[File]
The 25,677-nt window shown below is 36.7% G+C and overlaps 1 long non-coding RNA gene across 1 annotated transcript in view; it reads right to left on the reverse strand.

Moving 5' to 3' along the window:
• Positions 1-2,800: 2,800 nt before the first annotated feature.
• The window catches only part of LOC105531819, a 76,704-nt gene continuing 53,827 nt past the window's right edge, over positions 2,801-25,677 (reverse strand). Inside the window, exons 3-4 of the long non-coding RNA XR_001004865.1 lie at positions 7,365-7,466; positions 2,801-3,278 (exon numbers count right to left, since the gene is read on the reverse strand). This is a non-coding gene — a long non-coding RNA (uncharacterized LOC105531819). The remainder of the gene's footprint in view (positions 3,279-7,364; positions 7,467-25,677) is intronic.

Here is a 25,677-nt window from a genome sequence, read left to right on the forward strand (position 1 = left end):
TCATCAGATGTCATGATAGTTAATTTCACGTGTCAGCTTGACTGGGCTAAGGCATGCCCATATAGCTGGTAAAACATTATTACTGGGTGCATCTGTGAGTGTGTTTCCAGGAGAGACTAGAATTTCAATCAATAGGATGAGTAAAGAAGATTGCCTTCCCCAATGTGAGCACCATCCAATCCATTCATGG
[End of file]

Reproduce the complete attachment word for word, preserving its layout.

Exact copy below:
The 25,677-nt window shown below is 36.7% G+C and overlaps 1 long non-coding RNA gene across 1 annotated transcript in view; it reads right to left on the reverse strand.

Moving 5' to 3' along the window:
• Positions 1-2,800: 2,800 nt before the first annotated feature.
• The window catches only part of LOC105531819, a 76,704-nt gene continuing 53,827 nt past the window's right edge, over positions 2,801-25,677 (reverse strand). Inside the window, exons 3-4 of the long non-coding RNA XR_001004865.1 lie at positions 7,365-7,466; positions 2,801-3,278 (exon numbers count right to left, since the gene is read on the reverse strand). This is a non-coding gene — a long non-coding RNA (uncharacterized LOC105531819). The remainder of the gene's footprint in view (positions 3,279-7,364; positions 7,467-25,677) is intronic.

Here is a 25,677-nt window from a genome sequence, read left to right on the forward strand (position 1 = left end):
TCATCAGATGTCATGATAGTTAATTTCACGTGTCAGCTTGACTGGGCTAAGGCATGCCCATATAGCTGGTAAAACATTATTACTGGGTGCATCTGTGAGTGTGTTTCCAGGAGAGACTAGAATTTCAATCAATAGGATGAGTAAAGAAGATTGCCTTCCCCAATGTGAGCACCATCCAATCCATTCATGG